“It’s for the companies’ good,” says Carol Baker, a retired school administrator who lives in El Paso. “Not ours.”

Like most hotel guests, Baker just wants a quality product at a fair price — she says that would be in her best interest. If a hotel wants to impose extra fees, it should do so upfront, at the time a rate is first quoted. Many resort fees are disclosed only after you begin booking the hotel online and have made a decision to buy. Sometimes they are not revealed until you’re finished making a nonrefundable reservation.

So why bother with the doublespeak? Undoubtedly, some customers fall for it, believing that the resort fee, blocked wireless signal or airline merger will, indeed, benefit them. Part of the reason is also that the companies and their employees feel a little better about doing something that will further their own interest if they can come up with a customer benefit, even if it’s a dubious one.

Companies can stand out by using straight talk. For example, Silvercar, the rental company known for its silver Audi A4s, advertises its no-fee pricing. It doesn’t charge many of the obscure fees offered allegedly for a customer’s own good, such as roadside assistance or an additional driver, says spokeswoman Amber Soletti. “The majority of travel companies are adding fees, and in many cases positioning them as something good,” she adds. “Not us.”

Determining whether something is — or isn’t — being done in your interests is usually not difficult. Just ask yourself: Is having a fully nonrefundable ticket better than having a refundable one at the same price? Is having fewer airlines better than having more? Is paying a fee for my checked luggage or seat assignment really a benefit — and if so, who is benefiting?

And how about those blocked wireless devices? To answer that question, look no further than the response by the Wireless Internet Service Providers Association, a trade group, to Marriott’s petition. Calling Marriott’s claims “contorted,” it noted that the hotel company appeared to be “motivated by the potential for revenues when users are kicked off their WiFi network and forced to pay hotels for WiFi access.” It said the existing laws were clear and in the public interest, and that the FCC should deny Marriott’s petition.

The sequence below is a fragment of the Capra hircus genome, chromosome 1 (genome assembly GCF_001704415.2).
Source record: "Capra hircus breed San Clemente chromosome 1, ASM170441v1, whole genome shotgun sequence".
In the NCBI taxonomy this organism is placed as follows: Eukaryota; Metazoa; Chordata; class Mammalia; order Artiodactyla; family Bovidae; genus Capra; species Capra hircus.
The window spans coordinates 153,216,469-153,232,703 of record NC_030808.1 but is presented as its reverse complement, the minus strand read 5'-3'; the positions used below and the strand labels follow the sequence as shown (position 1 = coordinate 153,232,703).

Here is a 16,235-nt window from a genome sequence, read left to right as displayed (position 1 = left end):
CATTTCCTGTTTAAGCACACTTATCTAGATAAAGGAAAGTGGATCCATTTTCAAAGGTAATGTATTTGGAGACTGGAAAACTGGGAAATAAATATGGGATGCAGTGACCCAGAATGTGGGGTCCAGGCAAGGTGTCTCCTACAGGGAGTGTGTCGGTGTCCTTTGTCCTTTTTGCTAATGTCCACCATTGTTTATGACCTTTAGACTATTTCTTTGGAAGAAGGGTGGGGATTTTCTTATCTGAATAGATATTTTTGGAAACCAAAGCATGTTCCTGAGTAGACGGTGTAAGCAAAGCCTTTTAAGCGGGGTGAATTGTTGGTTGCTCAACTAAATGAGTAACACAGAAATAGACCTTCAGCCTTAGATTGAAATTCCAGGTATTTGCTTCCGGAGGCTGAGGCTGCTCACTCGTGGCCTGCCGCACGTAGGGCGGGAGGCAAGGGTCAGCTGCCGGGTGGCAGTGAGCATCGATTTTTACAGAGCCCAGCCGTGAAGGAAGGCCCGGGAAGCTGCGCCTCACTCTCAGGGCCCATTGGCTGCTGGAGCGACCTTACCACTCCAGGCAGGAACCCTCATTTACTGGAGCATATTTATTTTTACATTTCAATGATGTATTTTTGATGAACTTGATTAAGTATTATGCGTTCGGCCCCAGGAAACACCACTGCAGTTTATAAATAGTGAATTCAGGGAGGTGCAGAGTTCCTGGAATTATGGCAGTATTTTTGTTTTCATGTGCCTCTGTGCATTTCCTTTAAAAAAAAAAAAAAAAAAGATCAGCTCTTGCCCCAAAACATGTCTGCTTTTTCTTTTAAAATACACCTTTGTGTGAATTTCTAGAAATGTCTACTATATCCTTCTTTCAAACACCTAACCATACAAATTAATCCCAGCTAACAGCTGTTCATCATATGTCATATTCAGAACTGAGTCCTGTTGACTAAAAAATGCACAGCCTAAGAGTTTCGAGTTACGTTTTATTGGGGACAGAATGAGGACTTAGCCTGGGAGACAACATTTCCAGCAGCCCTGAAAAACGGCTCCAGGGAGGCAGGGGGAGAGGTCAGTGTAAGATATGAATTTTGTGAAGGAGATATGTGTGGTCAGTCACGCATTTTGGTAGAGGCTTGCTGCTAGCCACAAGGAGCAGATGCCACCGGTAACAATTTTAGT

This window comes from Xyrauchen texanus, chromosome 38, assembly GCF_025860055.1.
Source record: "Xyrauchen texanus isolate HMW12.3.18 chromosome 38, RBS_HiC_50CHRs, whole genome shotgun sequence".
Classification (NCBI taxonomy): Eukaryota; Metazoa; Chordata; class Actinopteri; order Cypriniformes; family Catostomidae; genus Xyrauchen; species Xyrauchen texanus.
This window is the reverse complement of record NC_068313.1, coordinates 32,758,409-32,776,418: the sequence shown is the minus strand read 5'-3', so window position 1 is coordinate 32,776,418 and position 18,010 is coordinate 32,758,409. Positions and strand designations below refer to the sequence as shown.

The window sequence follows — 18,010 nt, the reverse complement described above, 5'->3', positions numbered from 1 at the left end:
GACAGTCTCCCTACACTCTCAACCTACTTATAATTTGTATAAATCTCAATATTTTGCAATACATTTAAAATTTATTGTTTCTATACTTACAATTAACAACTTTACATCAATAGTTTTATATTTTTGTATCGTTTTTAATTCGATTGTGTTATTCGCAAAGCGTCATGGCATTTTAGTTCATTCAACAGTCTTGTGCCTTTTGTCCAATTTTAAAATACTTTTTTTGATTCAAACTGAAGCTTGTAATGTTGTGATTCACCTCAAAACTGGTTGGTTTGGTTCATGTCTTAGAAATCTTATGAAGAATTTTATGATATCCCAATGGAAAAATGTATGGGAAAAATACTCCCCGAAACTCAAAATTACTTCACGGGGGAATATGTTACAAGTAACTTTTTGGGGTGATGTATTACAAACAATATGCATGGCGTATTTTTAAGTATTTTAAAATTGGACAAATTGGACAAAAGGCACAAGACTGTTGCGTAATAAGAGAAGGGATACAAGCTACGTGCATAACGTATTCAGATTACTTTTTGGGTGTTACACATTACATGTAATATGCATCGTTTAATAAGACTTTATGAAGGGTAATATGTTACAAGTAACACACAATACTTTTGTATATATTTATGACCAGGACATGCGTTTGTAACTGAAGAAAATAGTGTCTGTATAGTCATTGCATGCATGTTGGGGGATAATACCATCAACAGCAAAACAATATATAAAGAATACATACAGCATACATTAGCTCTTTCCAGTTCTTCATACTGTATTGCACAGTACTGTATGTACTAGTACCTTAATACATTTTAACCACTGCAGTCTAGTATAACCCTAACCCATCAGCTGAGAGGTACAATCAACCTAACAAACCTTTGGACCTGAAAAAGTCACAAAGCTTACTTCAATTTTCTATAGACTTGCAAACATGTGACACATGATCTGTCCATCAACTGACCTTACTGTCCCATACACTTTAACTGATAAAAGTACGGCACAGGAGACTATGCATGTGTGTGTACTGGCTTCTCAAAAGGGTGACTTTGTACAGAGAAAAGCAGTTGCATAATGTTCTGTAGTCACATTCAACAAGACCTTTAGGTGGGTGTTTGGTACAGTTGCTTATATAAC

In the end, the hotels withdrew their petition under intense pressure from customers. But you don’t have to wait to make up your mind about the travel industry’s other claims. When you hear “for your own good,” it’s time to start asking questions.

Do you believe a company when it says something is being done "for your own good"?

View Results

Loading ... Loading ...

15 thoughts on “Beware of travel industry doublespeak

  1. I saw a great example in my town recently. A business had a sign out front that read, “for your convenience,we have closed this site. Please visit us at such-and-such address”. How could closing a site POSSIBLY be more convenient for a customer? I understand the need to close a site, but don’t make it sound like they are doing me favor!

    1. In a similar vein, a store at closing time announcing that it is, say, “closing in 10 minutes at 9pm”, and then adding “for your shopping convenience, we open tomorrow at 10am”. No, I am already here *now*, leaving and coming back in the morning isn’t convenient at all.

      (This is not at all to be unreasonable and say that stores shouldn’t have a closing time; just don’t tell the people who still there near that closing time that coming back tomorrow is for their convenience.)

  2. We have increased the number of home exchanges we engage in, cutting out the hotel industry. Since moving to Europe our US driver’s licenses expired, so car rentals are out. Now if we could just conquer our need for airlines when we cannot take a train, we would be set.

  3. Airlines in particular like to invoke the magic word, “safety”. No one likes to think of an “unsafe” plane falling from the sky, so they tend to let a great deal slide if it’s for “safety” (for example the whole enhanced security screening business). This is just a specialized form of “it’s for your own good”.